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Somatic loss of function mutations in neurofibromin 1 and MYC associated factor X genes identified by exome-wide sequencing in a wild-type GIST case

  • Martin G. Belinsky1Email author,
  • Lori Rink1,
  • Kathy Q. Cai2,
  • Stephen J. Capuzzi1, 3,
  • Yen Hoang4, 5,
  • Jeremy Chien5,
  • Andrew K. Godwin6 and
  • Margaret von Mehren1
BMC Cancer201515:887

DOI: 10.1186/s12885-015-1872-y

Received: 22 July 2015

Accepted: 30 October 2015

Published: 10 November 2015

Abstract

Background

Approximately 10–15 % of gastrointestinal stromal tumors (GISTs) lack gain of function mutations in the KIT and platelet-derived growth factor receptor alpha (PDGFRA) genes. An alternate mechanism of oncogenesis through loss of function of the succinate-dehydrogenase (SDH) enzyme complex has been identified for a subset of these “wild type” GISTs.

Methods

Paired tumor and normal DNA from an SDH-intact wild-type GIST case was subjected to whole exome sequencing to identify the pathogenic mechanism(s) in this tumor. Selected findings were further investigated in panels of GIST tumors through Sanger DNA sequencing, quantitative real-time PCR, and immunohistochemical approaches.

Results

A hemizygous frameshift mutation (p.His2261Leufs*4), in the neurofibromin 1 (NF1) gene was identified in the patient’s GIST; however, no germline NF1 mutation was found. A somatic frameshift mutation (p.Lys54Argfs*31) in the MYC associated factor X (MAX) gene was also identified. Immunohistochemical analysis for MAX on a large panel of GISTs identified loss of MAX expression in the MAX-mutated GIST and in a subset of mainly KIT-mutated tumors.

Conclusion

This study suggests that inactivating NF1 mutations outside the context of neurofibromatosis may be the oncogenic mechanism for a subset of sporadic GIST. In addition, loss of function mutation of the MAX gene was identified for the first time in GIST, and a broader role for MAX in GIST progression was suggested.

Keywords

Gastrointestinal stromal tumor (GIST) Wild type KIT PDGFRA Succinate dehydrogenase (SDH) NF1 MAX

Background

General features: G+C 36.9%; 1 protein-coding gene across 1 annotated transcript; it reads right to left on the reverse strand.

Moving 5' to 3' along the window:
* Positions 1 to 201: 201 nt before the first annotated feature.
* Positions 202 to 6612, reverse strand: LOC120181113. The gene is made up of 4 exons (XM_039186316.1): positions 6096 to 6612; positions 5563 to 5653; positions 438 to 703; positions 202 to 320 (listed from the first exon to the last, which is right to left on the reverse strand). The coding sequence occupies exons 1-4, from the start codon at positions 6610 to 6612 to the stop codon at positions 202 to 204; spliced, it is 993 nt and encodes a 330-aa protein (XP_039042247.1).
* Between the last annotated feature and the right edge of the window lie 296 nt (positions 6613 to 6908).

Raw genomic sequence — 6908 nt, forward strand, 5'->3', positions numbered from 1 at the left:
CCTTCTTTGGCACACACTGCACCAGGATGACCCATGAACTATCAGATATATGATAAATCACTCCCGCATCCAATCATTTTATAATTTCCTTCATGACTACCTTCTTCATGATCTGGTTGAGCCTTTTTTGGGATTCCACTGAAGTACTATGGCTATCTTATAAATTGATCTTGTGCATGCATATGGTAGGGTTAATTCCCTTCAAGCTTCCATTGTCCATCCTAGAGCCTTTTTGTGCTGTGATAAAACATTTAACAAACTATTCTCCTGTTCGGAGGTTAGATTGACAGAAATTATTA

Gastrointestinal stromal tumor (GIST) is a mesenchymal neoplasm that originates throughout the GI tract, primarily in the stomach (>50 %) and small intestine (~30 %) [1]. GIST generally presents in older adults, while ~2 % of cases are children [2, 3]. Originally thought to be of smooth muscle origin, immunohistochemical and ultrastructural studies suggest that GIST is related to spindle-shaped cells of the GI tract known as the interstitial cells of Cajal (ICC) [4, 5]. ICC and the majority (95 %) of GIST express the type III receptor tyrosine kinase KIT (CD117), and variably exhibit myoid or neural features. The majority of GISTs exhibit gain of function mutations in KIT or in the related receptor PDGFRA [6, 7]. A subset (~10–15 %) of GISTs in adults lack mutations in the KIT and PDGFRA genes, as do almost all pediatric cases [8, 9]. The commonly used label of “wild type” (WT) GIST belies the epidemiological, clinico-pathological and molecular heterogeneity that define these tumors. WT GIST occurs in the context of several multitumor syndromes, including the inherited Carney-Stratakis Syndrome (CSS) and the non-familial Carney triad (CT). Manifestations of CSS and CT include gastric GIST and paraganglioma (PGL), a neural crest-derived tumor, while the spectrum of CT neoplasms includes pulmonary chondroma and several other neoplasms [10, 11]. CSS results from loss of function mutations in subunit genes of the succinate-dehydrogenase (SDH) enzyme complex, SDHB, SDHC, and SDHD [12]. Inactivation of the SDHA gene subunit has recently been implicated as a causative factor in a subset of apparently sporadic adult WT GIST (reviewed in [13]). GISTs from CT patients do not manifest SDHX mutations; however, these tumors are also SDH-deficient, and the molecular underpinning of CT GIST has been attributed to epigenetic silencing of the SDHC gene [14]. Pediatric GIST patients share hallmarks of CT-associated GIST, namely early-onset, multi-focal, gastric disease with a predilection towards females [8], and pediatric GIST cases have also been associated with SDHC epimutation [15]. Thus the identification of SDH-deficient GIST, also referred to as “type 2”, helps distinguish between KIT/PDGFRA mutant, or type I GIST, and a majority of wild type GIST.